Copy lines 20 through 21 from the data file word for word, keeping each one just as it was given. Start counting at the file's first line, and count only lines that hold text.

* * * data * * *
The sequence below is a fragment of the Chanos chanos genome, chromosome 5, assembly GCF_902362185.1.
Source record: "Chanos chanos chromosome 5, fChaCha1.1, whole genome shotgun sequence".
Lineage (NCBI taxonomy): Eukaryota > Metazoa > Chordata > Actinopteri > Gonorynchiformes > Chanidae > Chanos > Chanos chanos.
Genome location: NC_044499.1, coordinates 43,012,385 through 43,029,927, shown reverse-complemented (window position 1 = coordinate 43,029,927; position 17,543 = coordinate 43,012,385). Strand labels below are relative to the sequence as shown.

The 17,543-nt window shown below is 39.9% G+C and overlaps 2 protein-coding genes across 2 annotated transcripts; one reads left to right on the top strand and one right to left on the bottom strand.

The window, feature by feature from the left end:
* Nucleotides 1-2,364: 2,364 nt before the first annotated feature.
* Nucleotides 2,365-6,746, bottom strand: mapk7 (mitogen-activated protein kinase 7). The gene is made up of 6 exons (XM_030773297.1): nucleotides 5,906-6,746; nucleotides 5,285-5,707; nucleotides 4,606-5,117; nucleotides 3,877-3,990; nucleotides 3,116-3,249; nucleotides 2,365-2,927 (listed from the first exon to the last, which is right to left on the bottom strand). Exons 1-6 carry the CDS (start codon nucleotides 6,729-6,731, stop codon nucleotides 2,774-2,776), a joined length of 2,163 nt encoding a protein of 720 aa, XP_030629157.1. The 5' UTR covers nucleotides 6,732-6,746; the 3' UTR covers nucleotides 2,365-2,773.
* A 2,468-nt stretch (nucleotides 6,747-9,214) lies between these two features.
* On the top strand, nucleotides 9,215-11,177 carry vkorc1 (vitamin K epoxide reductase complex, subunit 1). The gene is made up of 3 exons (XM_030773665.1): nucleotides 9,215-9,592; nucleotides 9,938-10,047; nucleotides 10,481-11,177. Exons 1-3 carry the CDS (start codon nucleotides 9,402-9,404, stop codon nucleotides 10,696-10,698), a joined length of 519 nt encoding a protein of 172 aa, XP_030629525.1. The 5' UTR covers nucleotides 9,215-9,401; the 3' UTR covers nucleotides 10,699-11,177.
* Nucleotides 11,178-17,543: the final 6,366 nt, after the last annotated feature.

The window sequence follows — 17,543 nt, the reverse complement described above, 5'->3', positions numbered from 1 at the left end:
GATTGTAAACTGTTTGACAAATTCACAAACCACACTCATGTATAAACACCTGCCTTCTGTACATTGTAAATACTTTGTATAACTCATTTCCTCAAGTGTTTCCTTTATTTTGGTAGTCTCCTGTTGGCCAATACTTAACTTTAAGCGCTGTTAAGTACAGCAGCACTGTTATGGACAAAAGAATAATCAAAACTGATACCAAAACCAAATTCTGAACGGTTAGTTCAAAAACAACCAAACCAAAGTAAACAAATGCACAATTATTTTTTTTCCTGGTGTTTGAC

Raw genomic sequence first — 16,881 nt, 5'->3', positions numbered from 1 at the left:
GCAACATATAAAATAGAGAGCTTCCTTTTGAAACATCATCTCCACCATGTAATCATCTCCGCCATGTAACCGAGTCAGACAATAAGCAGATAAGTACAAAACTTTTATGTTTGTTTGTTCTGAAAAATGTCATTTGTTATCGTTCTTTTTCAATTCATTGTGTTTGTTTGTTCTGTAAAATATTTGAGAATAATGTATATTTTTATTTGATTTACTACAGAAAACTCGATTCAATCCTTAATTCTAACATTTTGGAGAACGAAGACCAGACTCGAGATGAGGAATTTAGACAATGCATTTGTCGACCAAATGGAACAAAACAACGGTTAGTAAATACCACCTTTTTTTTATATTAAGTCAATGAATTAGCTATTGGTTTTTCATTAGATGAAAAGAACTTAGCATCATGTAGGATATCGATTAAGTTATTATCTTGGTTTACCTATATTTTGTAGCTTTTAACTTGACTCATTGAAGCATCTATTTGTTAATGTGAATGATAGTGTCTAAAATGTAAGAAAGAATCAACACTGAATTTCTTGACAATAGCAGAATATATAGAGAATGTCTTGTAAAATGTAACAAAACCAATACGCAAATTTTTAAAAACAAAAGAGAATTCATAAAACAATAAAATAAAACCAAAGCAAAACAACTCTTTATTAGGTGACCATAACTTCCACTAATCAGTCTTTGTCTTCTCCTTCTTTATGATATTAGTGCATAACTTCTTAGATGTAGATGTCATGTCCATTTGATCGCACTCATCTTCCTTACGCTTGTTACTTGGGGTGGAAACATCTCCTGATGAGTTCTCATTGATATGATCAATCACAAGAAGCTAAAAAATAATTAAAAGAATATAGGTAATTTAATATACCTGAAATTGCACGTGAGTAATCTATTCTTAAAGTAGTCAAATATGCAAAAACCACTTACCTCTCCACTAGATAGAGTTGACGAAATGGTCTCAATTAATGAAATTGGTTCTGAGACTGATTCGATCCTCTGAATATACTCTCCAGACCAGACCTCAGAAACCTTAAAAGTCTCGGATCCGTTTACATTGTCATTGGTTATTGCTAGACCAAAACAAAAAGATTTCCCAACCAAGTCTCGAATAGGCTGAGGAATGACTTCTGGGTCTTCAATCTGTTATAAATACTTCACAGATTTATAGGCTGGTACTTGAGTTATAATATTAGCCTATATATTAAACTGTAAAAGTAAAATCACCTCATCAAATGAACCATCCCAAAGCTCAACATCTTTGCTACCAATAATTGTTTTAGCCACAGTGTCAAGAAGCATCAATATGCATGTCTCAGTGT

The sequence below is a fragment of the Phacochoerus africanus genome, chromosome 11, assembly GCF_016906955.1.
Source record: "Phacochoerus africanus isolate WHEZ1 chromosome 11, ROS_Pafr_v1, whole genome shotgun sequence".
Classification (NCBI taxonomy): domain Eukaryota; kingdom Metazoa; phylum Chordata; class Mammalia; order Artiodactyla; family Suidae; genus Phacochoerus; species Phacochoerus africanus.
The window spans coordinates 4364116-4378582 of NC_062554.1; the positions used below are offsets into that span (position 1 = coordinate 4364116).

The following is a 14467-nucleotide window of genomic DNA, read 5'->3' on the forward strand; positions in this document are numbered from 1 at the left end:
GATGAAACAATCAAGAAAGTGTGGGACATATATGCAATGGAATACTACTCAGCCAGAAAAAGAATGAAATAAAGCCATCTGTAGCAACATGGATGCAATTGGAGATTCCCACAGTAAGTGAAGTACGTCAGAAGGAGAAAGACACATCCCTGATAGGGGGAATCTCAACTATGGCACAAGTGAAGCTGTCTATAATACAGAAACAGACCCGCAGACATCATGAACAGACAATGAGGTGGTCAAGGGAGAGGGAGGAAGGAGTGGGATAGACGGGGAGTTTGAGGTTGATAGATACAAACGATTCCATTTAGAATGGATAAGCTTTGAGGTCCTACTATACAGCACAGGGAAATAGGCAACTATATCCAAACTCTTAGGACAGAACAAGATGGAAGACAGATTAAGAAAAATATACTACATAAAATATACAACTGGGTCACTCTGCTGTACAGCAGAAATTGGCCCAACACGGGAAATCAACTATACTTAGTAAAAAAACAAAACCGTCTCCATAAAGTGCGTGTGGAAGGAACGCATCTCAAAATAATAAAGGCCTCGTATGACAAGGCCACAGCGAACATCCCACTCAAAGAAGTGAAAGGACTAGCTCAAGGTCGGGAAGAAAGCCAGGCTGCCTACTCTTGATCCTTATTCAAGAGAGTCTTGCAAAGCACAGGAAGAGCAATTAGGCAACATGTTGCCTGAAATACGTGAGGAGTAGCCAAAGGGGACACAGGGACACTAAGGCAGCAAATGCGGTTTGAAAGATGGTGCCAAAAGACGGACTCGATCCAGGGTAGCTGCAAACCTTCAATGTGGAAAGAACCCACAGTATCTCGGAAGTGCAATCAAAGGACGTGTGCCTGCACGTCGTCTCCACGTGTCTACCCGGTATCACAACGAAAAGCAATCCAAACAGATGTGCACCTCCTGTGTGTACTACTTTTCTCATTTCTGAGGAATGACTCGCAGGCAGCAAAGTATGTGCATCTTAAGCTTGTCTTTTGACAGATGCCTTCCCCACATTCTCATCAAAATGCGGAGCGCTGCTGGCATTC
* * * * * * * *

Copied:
The following is a 14467-nucleotide window of genomic DNA, read 5'->3' on the forward strand; positions in this document are numbered from 1 at the left end:
GATGAAACAATCAAGAAAGTGTGGGACATATATGCAATGGAATACTACTCAGCCAGAAAAAGAATGAAATAAAGCCATCTGTAGCAACATGGATGCAATTGGAGATTCCCACAGTAAGTGAAGTACGTCAGAAGGAGAAAGACACATCCCTGATAGGGGGAATCTCAACTATGGCACAAGTGAAGCTGTCTATAATACAGAAACAGACCCGCAGACATCATGAACAGACAATGAGGTGGTCAAGGGAGAGGGAGGAAGGAGTGGGATAGACGGGGAGTTTGAGGTTGATAGATACAAACGATTCCATTTAGAATGGATAAGCTTTGAGGTCCTACTATACAGCACAGGGAAATAGGCAACTATATCCAAACTCTTAGGACAGAACAAGATGGAAGACAGATTAAGAAAAATATACTACATAAAATATACAACTGGGTCACTCTGCTGTACAGCAGAAATTGGCCCAACACGGGAAATCAACTATACTTAGTAAAAAAACAAAACCGTCTCCATAAAGTGCGTGTGGAAGGAACGCATCTCAAAATAATAAAGGCCTCGTATGACAAGGCCACAGCGAACATCCCACTCAAAGAAGTGAAAGGACTAGCTCAAGGTCGGGAAGAAAGCCAGGCTGCCTACTCTTGATCCTTATTCAAGAGAGTCTTGCAAAGCACAGGAAGAGCAATTAGGCAACATGTTGCCTGAAATACGTGAGGAGTAGCCAAAGGGGACACAGGGACACTAAGGCAGCAAATGCGGTTTGAAAGATGGTGCCAAAAGACGGACTCGATCCAGGGTAGCTGCAAACCTTCAATGTGGAAAGAACCCACAGTATCTCGGAAGTGCAATCAAAGGACGTGTGCCTGCACGTCGTCTCCACGTGTCTACCCGGTATCACAACGAAAAGCAATCCAAACAGATGTGCACCTCCTGTGTGTACTACTTTTCTCATTTCTGAGGAATGACTCGCAGGCAGCAAAGTATGTGCATCTTAAGCTTGTCTTTTGACAGATGCCTTCCCCACATTCTCATCAAAATGCGGAGCGCTGCTGGCATTC